Young Americans is the ninth studio album by David Bowie, mostly recorded in Philadelphia in late 1974, with some tracks recorded in New York City in early 1975, and released in March 1975. A major departure in style from his previous albums, it is largely a soul album— or as Bowie liked to call it, "Plastic Soul".
Since release, the album has been looked at generally favourably. Hits and fan favourites include the Title Track and "Fame".
Songs written by David Bowie except where otherwise noted.
- "Young Americans" (5:10)
- "Win" (4:44)
- "Fascination" (5:43) (Bowie, Luther Vandross)
- "Right" (4:13)
- "Somebody Up There Likes Me" (6:30)
- "Across The Universe" (4:30) (John Lennon and Paul McCartney)
- "Can You Hear Me?" (5:04)
- "Fame" (4:12) (Bowie, Lennon, Carlos Alamar)
Bonus Tracks (1991 Reissue):
- "Who Can I Be Now?" (4:36)
- "It's Gonna Be Me" (6:27)
- "John, I'm Only Dancing (Again)" (6:57)
Ain't there one damn trope that can make me... break down and cryyyyyyyyyyyy?
- American Title: Of the ironic variety with this album and the title track, a rather cynical portrait of ennui and disappointment in America in The '70s.
- Audience Participation Song: "Young Americans" to a mild extent; on the album, there's a slight pause after "ain't there one damn song that can make me—" and the following phrase, "—break down and cry?" In live performances, Bowie would take an even longer pause after the first phrase, before letting the audience finish the line in his place.
- Call-Back: The border surrounding then-present day Bowie in the video for "Fame '90" consists of a bunch of little screens. Several of them are showing looped montages of stills of Bowie over the years (both his music and acting careers) or clips from previous videos and TV appearances. In fact, one screen simply runs Bowie's 1975 performance of "Fame" on Cher's variety show!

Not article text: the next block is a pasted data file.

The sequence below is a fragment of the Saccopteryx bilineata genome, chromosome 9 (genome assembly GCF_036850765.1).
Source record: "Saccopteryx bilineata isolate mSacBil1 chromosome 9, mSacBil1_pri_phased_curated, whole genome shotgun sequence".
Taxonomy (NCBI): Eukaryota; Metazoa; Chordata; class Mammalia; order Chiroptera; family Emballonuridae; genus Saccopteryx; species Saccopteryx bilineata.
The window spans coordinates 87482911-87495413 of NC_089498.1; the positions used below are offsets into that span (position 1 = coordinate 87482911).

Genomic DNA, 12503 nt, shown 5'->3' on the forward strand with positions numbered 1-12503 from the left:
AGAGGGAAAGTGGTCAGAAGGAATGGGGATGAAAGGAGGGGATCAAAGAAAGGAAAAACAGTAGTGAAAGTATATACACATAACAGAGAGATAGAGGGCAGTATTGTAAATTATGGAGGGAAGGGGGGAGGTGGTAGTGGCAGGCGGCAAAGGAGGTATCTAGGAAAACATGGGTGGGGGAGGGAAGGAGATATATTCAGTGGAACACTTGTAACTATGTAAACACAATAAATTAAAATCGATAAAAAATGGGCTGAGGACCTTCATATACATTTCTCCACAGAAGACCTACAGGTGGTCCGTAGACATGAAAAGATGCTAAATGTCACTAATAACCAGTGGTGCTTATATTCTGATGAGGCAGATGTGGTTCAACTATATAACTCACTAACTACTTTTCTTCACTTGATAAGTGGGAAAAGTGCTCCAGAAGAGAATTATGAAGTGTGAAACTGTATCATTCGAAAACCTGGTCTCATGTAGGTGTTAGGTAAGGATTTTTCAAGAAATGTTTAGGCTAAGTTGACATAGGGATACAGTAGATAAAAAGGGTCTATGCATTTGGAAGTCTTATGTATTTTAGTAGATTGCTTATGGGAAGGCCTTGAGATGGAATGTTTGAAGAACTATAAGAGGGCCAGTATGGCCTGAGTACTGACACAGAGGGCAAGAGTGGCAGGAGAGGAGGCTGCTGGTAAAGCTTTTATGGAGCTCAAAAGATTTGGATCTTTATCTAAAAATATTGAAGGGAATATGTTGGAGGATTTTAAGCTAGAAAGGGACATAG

- Celebrity Is Overrated: The point of "Fame".Fame, puts you there where things are hollow
- Cover Version: The Beatles' "Across The Universe".
- Don't Look Back: "Right"Never no turning backNever, never, never
- Epic Rocking: The 6 and a half minute "Somebody Up There Likes Me", plus, on the Rykodisc version of the album, "It's Gonna Be Me" and "John, I'm Only Dancing (Again)".
- Face on the Cover: Bowie's face in close-up, as photographed by George Hurrell (a glamour photographer from The Golden Age of Hollywood).
- Four More Measures: "Somebody Up There Likes Me"
- God-Is-Love Songs: "Somebody Up There Likes Me" about someone who claims God protects him every step of the way.He says: "Don't hurry, baby, somebody up there (somebody) likes me
- Gratuitous German: "Fame"Fame, "Nein! It's mine!" is just his line
- Intercourse with You:
Can you hear me?Can you feel me inside?Show your love, loveTake it in right (take it in right)Take it in right (take it in right)
- "Can You Hear Me?"
Oh, better sex is funI think I like fascination
- Lyrical Dissonance: The title track.
- New Sound Album: The first of several major instances in Bowie's career. While each previous album had built off of the one before it, Young Americans does a 180 and throws everything people knew about Bowie's music out the window in favor of blue-eyed soul and funk.
- Obsession Song: "Fascination"Fascination takes a part of meI can't help itI've got to use herFascination comes around
- One-Word Title: "Fame", "Win", "Right".
- Pep-Talk Song: "Win"Now your smile is wearing thinSeems you're trying not to loseSince I'm not supposed to winAll you've got to do is win
- Product Placement: "Young Americans" makes mention of a Barbie doll, a Caddie and a Chrysler.
- Questioning Title?: "Can You Hear Me?"
Can they walk and hold you as well as a smile like Valentino.
- To "A Day In The Life" in the title track, with the line "I heard the news today, oh boy!". Also, the song references both Barbie and "your President Nixon", who resigned while the album was being recorded.
- "Somebody Up There Likes Me" name-drops Rudolph Valentino.
- Smoking Is Cool and Smoking Is Glamorous: Bowie on the album cover.
- Special Guest: John Lennon on "Across The Universe" and "Fame", both of which he also co-wrote.
- Uncommon Time: "Win" contains some passages of 5/4, while "Who Can I Be Now?" throws occasional 3/4 measures into otherwise 4/4 passages.
- Young Future Famous People: A Real Life example. Luther Vandross received his big break as one of the backing vocalists and arranger of the backing vocals and co-writer of "Fascination".